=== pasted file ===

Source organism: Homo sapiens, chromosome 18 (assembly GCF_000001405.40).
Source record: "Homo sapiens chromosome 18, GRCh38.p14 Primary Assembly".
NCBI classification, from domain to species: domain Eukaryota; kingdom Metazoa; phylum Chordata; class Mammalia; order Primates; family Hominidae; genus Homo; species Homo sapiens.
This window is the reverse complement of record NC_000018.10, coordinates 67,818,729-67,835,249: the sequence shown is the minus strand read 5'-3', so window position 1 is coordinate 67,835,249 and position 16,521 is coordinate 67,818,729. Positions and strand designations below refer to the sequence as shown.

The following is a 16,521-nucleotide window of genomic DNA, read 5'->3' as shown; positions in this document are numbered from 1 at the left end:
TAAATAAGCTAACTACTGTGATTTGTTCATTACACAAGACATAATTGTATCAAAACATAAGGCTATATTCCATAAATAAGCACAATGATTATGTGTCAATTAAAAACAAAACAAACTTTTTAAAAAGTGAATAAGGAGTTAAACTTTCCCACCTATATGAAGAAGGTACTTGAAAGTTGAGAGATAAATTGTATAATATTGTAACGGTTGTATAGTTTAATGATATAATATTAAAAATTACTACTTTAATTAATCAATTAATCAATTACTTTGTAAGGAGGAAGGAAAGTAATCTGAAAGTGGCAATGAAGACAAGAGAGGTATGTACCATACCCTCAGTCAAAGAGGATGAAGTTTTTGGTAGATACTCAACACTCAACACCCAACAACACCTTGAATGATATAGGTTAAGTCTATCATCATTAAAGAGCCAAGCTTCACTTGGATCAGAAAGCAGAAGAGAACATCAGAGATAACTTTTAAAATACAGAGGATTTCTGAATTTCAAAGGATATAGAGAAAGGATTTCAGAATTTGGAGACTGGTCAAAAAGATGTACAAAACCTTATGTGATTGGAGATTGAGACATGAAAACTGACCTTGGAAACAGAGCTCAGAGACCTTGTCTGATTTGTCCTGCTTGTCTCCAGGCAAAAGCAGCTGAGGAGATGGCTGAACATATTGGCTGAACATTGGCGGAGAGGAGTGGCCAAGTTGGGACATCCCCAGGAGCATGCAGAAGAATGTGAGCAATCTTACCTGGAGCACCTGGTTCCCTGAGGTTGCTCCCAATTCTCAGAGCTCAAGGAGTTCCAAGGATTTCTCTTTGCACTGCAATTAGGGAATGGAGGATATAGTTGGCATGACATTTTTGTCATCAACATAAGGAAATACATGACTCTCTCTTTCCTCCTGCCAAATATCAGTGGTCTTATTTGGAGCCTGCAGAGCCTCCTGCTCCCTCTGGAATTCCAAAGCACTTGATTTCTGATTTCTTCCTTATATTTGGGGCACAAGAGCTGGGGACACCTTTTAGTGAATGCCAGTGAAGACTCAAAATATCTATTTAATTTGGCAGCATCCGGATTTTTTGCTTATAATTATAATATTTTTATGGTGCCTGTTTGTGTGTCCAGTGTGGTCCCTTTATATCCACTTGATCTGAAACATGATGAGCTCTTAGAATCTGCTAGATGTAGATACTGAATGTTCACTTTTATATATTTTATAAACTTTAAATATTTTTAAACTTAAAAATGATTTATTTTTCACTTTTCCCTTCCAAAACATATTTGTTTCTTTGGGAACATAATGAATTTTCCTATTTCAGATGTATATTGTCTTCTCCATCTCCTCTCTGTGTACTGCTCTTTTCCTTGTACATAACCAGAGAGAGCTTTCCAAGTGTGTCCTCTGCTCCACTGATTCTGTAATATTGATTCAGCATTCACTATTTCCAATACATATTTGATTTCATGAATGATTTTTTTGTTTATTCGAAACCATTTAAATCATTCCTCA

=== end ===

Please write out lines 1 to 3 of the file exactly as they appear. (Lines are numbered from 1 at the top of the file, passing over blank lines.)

Source organism: Homo sapiens, chromosome 18 (assembly GCF_000001405.40).
Source record: "Homo sapiens chromosome 18, GRCh38.p14 Primary Assembly".
NCBI classification, from domain to species: domain Eukaryota; kingdom Metazoa; phylum Chordata; class Mammalia; order Primates; family Hominidae; genus Homo; species Homo sapiens.